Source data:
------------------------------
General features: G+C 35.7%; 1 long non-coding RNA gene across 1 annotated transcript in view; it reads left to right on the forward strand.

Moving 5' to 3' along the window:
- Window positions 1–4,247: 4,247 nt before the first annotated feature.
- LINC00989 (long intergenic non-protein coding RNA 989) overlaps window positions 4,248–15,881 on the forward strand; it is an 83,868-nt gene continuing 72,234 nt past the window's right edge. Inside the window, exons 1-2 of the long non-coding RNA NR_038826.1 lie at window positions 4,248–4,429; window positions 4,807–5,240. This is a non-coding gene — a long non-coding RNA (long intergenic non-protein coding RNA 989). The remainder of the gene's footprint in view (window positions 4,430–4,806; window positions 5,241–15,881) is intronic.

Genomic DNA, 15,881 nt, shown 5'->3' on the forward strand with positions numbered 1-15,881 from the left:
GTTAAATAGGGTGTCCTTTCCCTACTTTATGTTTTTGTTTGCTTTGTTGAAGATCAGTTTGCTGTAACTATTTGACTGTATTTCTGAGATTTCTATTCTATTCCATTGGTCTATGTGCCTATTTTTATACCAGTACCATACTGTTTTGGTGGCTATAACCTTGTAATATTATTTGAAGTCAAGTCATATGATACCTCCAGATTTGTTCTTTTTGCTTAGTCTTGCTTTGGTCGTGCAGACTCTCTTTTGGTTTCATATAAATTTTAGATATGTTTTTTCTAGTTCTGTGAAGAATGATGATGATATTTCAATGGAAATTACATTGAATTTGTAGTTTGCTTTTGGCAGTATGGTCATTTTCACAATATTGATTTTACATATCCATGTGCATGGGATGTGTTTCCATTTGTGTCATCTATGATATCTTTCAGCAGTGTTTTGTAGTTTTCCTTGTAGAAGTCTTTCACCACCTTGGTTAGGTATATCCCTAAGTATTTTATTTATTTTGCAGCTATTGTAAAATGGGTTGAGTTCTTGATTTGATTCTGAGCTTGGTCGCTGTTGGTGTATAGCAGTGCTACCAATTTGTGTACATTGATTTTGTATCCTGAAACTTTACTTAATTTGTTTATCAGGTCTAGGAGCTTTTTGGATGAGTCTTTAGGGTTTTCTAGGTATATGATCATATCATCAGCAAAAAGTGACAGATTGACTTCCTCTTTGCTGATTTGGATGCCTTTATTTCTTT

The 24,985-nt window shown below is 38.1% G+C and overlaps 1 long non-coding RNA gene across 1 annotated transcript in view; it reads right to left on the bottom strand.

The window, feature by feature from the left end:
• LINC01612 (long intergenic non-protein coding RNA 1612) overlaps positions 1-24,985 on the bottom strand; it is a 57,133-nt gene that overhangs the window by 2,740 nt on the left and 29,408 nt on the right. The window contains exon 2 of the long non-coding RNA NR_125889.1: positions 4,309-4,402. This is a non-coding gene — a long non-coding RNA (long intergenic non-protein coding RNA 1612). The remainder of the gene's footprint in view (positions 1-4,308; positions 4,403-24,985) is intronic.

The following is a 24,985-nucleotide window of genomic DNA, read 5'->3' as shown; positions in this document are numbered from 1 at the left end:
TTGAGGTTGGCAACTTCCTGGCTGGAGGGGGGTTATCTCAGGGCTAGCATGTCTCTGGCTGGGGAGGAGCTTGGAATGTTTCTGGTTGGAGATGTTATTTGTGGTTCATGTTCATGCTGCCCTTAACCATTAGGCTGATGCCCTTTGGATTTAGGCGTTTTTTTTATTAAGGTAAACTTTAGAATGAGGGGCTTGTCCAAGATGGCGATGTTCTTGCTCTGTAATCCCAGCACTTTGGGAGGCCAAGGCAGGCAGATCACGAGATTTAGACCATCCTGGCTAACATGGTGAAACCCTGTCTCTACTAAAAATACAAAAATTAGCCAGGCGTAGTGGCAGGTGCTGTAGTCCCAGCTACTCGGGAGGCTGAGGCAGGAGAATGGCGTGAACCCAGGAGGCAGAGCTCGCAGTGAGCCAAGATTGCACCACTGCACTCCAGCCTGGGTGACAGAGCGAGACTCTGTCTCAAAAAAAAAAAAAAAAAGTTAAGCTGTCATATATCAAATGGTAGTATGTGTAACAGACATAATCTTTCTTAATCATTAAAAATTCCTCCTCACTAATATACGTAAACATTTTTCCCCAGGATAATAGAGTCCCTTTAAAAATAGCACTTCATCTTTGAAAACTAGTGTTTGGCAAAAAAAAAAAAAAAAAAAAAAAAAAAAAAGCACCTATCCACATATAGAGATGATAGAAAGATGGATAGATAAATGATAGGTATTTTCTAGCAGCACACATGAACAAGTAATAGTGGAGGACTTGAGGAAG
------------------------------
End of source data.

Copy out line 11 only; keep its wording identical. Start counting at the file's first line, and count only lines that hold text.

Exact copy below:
TTGAGGTTGGCAACTTCCTGGCTGGAGGGGGGTTATCTCAGGGCTAGCATGTCTCTGGCTGGGGAGGAGCTTGGAATGTTTCTGGTTGGAGATGTTATTTGTGGTTCATGTTCATGCTGCCCTTAACCATTAGGCTGATGCCCTTTGGATTTAGGCGTTTTTTTTATTAAGGTAAACTTTAGAATGAGGGGCTTGTCCAAGATGGCGATGTTCTTGCTCTGTAATCCCAGCACTTTGGGAGGCCAAGGCAGGCAGATCACGAGATTTAGACCATCCTGGCTAACATGGTGAAACCCTGTCTCTACTAAAAATACAAAAATTAGCCAGGCGTAGTGGCAGGTGCTGTAGTCCCAGCTACTCGGGAGGCTGAGGCAGGAGAATGGCGTGAACCCAGGAGGCAGAGCTCGCAGTGAGCCAAGATTGCACCACTGCACTCCAGCCTGGGTGACAGAGCGAGACTCTGTCTCAAAAAAAAAAAAAAAAAGTTAAGCTGTCATATATCAAATGGTAGTATGTGTAACAGACATAATCTTTCTTAATCATTAAAAATTCCTCCTCACTAATATACGTAAACATTTTTCCCCAGGATAATAGAGTCCCTTTAAAAATAGCACTTCATCTTTGAAAACTAGTGTTTGGCAAAAAAAAAAAAAAAAAAAAAAAAAAAAAAGCACCTATCCACATATAGAGATGATAGAAAGATGGATAGATAAATGATAGGTATTTTCTAGCAGCACACATGAACAAGTAATAGTGGAGGACTTGAGGAAG